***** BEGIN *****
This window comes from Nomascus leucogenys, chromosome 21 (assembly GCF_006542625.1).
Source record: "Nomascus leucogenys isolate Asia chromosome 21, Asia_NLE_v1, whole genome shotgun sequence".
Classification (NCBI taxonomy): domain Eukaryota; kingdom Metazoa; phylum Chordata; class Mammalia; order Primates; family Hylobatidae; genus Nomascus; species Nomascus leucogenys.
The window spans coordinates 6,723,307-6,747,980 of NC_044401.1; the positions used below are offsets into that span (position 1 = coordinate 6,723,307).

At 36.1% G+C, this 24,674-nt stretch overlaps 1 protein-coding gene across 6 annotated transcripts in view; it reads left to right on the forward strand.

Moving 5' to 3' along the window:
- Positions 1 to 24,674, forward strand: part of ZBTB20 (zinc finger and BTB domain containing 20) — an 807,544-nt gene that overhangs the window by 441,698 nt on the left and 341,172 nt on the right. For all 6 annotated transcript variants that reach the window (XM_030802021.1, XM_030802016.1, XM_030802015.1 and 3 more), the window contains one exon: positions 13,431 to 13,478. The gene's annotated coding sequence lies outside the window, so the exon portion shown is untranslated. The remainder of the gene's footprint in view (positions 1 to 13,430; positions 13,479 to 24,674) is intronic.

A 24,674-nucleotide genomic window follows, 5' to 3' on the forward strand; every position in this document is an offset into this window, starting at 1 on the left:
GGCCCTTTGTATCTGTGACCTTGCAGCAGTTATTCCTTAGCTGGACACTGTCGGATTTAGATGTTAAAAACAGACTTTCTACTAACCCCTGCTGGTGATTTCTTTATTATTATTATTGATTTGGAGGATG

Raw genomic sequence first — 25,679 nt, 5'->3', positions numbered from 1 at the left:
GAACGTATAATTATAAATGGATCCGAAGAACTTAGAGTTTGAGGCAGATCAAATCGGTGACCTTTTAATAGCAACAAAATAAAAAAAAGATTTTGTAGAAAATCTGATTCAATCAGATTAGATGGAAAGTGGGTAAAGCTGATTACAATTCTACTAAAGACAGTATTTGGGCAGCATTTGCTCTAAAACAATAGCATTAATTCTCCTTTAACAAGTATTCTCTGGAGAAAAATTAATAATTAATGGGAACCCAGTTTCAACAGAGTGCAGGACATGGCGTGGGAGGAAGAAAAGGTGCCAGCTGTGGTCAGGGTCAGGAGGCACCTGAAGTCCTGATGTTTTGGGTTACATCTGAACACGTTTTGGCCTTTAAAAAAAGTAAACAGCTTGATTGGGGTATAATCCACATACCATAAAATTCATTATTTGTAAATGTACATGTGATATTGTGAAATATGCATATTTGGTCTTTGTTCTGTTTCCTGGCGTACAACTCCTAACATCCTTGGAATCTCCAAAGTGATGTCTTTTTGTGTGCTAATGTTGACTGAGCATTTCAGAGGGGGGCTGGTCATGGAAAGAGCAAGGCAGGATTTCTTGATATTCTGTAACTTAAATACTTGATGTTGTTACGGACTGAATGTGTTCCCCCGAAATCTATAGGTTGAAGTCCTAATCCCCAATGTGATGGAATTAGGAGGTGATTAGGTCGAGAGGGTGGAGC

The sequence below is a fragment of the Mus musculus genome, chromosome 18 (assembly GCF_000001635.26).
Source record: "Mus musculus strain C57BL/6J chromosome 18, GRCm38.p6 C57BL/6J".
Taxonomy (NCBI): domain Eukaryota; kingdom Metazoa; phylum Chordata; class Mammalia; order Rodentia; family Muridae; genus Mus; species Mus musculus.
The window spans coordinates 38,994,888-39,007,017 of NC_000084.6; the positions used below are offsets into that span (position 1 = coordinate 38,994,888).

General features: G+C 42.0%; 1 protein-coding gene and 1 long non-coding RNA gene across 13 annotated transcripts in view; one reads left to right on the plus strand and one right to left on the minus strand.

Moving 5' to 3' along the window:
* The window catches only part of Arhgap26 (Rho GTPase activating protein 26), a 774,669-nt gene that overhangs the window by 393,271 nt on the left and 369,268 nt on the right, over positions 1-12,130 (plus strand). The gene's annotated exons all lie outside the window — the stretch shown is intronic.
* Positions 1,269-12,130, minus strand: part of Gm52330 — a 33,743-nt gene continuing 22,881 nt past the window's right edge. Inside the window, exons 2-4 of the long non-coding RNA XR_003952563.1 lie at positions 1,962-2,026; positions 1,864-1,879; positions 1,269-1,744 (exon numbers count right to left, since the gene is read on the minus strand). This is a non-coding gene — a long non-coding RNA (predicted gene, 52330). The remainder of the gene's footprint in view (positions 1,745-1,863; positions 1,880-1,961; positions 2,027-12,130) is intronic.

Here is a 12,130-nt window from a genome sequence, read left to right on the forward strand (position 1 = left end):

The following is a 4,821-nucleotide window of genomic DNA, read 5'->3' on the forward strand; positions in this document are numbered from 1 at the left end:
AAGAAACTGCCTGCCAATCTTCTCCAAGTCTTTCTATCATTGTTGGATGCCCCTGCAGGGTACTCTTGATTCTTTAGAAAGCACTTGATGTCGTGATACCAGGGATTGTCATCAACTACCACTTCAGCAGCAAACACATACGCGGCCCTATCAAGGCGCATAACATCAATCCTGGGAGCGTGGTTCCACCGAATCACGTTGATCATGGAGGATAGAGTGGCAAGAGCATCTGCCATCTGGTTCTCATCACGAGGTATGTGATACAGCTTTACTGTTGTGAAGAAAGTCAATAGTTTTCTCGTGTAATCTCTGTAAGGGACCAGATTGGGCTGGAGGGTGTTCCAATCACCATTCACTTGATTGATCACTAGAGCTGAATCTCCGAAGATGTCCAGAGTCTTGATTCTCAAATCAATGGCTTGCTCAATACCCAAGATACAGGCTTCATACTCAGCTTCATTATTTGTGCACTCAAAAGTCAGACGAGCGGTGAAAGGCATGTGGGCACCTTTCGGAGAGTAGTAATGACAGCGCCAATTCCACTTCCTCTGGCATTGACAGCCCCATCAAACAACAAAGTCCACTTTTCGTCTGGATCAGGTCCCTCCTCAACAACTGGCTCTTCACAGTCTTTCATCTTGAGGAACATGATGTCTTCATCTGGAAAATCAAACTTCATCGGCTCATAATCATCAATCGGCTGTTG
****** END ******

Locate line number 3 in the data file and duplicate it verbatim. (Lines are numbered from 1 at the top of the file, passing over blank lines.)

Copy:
Classification (NCBI taxonomy): domain Eukaryota; kingdom Metazoa; phylum Chordata; class Mammalia; order Primates; family Hylobatidae; genus Nomascus; species Nomascus leucogenys.